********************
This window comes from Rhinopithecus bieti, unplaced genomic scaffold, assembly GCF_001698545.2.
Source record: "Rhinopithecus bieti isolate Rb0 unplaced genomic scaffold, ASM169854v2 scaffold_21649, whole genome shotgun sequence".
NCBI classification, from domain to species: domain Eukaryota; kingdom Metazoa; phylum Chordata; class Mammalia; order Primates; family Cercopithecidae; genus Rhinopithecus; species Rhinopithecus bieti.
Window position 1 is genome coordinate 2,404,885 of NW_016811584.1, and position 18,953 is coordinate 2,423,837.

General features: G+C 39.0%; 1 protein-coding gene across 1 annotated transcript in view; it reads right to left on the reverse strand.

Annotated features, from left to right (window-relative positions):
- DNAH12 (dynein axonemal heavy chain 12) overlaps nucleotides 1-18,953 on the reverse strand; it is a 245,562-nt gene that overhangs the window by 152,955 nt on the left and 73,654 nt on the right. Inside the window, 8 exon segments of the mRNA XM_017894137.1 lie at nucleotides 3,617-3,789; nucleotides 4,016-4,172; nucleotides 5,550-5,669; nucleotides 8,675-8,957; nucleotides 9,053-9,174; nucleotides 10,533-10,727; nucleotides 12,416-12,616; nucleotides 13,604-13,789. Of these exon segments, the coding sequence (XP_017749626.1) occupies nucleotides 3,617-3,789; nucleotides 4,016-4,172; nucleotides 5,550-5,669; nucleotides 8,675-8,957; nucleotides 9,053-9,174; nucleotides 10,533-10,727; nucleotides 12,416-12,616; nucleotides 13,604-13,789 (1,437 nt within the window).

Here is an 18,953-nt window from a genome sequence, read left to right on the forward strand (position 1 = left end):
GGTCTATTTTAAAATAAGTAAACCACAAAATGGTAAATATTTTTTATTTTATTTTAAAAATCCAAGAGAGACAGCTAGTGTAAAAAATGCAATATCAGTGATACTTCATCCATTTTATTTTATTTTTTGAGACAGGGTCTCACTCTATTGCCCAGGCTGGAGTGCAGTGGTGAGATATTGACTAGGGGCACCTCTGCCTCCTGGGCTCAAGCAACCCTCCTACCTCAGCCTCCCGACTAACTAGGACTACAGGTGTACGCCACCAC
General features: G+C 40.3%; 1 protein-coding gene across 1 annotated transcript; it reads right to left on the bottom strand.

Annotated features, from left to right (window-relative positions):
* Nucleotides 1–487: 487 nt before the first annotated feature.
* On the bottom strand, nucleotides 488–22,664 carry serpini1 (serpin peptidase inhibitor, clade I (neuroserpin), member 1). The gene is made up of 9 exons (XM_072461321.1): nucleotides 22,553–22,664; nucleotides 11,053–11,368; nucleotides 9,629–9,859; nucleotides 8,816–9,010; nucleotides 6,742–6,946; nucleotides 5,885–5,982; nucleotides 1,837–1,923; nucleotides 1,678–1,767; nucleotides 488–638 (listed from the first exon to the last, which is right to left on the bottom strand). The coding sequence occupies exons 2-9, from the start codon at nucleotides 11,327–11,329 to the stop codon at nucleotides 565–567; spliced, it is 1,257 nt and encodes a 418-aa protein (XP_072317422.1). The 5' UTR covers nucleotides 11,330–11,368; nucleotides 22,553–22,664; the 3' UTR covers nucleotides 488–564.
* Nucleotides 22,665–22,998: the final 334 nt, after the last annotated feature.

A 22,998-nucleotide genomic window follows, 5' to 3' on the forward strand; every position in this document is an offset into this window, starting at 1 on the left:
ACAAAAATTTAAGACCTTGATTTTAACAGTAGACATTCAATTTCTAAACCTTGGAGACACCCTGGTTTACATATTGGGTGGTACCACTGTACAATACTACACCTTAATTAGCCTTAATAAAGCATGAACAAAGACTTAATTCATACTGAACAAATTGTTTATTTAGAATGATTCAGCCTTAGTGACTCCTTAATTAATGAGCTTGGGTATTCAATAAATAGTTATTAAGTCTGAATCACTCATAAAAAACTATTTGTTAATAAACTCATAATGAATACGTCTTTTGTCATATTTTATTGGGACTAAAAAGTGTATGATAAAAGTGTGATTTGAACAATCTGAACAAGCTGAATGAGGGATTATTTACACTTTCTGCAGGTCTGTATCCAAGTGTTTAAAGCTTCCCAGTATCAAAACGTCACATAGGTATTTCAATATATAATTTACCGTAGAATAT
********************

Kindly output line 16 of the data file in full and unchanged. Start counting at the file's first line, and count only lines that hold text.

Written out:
ACAAAAATTTAAGACCTTGATTTTAACAGTAGACATTCAATTTCTAAACCTTGGAGACACCCTGGTTTACATATTGGGTGGTACCACTGTACAATACTACACCTTAATTAGCCTTAATAAAGCATGAACAAAGACTTAATTCATACTGAACAAATTGTTTATTTAGAATGATTCAGCCTTAGTGACTCCTTAATTAATGAGCTTGGGTATTCAATAAATAGTTATTAAGTCTGAATCACTCATAAAAAACTATTTGTTAATAAACTCATAATGAATACGTCTTTTGTCATATTTTATTGGGACTAAAAAGTGTATGATAAAAGTGTGATTTGAACAATCTGAACAAGCTGAATGAGGGATTATTTACACTTTCTGCAGGTCTGTATCCAAGTGTTTAAAGCTTCCCAGTATCAAAACGTCACATAGGTATTTCAATATATAATTTACCGTAGAATAT